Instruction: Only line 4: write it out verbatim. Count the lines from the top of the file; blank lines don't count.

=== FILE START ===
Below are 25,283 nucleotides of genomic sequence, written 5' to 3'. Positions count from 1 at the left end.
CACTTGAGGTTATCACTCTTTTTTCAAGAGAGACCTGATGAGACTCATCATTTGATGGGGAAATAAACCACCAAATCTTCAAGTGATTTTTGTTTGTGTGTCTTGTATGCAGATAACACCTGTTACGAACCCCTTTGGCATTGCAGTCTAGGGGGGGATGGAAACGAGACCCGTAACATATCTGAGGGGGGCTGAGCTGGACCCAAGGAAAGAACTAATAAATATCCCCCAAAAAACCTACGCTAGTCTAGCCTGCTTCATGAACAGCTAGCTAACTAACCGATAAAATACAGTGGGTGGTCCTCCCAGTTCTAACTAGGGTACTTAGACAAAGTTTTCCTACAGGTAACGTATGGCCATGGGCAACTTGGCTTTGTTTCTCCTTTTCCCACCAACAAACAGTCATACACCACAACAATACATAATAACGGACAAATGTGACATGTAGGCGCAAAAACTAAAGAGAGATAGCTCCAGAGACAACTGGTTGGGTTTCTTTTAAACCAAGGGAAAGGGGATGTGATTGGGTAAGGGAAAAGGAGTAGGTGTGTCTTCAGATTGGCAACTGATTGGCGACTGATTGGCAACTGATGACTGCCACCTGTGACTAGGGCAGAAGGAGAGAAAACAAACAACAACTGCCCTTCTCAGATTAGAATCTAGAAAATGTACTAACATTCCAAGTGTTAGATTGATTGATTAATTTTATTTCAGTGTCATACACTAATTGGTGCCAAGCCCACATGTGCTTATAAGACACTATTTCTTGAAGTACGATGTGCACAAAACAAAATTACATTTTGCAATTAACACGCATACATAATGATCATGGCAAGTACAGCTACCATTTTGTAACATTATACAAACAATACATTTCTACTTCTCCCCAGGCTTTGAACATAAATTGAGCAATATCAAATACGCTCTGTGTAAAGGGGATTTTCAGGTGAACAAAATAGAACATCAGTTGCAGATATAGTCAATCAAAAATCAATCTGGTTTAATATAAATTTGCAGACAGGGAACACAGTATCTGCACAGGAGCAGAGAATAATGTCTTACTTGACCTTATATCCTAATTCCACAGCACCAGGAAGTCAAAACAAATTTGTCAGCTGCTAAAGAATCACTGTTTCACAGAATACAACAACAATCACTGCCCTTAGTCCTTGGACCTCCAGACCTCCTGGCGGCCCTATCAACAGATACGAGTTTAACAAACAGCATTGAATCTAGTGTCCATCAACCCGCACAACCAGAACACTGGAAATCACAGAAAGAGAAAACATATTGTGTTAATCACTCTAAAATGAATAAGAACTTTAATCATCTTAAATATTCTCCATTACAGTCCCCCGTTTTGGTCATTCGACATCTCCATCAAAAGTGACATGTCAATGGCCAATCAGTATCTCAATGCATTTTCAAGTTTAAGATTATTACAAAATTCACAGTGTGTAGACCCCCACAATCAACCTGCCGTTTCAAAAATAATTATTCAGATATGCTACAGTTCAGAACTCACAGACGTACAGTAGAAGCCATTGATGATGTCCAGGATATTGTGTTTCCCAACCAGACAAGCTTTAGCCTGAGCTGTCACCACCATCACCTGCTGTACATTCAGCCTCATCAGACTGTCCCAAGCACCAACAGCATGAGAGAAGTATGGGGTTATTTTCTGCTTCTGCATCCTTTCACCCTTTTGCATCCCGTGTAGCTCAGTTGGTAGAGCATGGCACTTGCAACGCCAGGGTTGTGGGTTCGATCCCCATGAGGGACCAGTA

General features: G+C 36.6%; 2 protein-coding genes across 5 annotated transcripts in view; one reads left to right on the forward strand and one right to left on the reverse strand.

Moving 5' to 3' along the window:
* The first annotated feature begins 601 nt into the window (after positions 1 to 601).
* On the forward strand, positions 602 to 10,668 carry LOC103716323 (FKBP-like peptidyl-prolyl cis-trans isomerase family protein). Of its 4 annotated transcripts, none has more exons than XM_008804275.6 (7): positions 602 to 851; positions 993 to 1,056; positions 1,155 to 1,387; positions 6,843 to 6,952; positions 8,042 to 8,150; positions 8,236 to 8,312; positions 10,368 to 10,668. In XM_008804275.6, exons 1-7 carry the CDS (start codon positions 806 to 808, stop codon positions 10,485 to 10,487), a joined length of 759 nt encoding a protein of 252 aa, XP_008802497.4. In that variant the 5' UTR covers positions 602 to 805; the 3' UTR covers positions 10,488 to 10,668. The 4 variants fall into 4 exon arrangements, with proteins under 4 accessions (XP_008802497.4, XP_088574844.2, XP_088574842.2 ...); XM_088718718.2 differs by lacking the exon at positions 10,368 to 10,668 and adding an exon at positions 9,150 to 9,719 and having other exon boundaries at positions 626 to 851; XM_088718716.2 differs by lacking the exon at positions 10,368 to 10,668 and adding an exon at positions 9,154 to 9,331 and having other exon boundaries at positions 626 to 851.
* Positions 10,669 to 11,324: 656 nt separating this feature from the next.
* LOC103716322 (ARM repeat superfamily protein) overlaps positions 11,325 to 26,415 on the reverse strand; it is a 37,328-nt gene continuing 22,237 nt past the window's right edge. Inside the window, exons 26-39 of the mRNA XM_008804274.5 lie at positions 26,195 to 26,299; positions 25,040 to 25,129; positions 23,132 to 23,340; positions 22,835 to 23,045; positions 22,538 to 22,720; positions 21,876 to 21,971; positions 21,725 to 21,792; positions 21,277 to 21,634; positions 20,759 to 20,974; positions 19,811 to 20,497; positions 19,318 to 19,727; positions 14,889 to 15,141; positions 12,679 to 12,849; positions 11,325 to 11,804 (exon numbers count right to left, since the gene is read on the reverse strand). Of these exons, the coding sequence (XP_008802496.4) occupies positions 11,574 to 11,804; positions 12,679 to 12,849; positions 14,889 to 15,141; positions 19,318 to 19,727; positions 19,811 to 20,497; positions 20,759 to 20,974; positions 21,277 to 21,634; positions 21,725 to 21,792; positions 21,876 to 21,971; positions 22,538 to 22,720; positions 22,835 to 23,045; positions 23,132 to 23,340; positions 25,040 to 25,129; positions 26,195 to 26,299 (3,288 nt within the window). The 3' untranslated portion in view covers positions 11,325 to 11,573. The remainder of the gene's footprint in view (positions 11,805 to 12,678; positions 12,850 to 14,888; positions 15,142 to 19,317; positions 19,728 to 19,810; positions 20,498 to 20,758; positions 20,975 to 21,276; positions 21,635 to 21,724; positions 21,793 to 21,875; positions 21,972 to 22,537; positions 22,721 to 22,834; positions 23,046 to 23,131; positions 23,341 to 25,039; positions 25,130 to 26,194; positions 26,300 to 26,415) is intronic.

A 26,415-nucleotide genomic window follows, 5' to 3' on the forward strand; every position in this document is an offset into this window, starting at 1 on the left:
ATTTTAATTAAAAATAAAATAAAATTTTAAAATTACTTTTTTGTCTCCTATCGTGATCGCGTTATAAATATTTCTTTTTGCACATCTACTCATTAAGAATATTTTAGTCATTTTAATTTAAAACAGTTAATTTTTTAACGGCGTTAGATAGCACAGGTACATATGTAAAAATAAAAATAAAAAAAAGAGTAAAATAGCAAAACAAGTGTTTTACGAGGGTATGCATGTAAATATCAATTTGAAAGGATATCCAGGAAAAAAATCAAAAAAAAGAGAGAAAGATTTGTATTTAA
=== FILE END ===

Moving 5' to 3' along the window: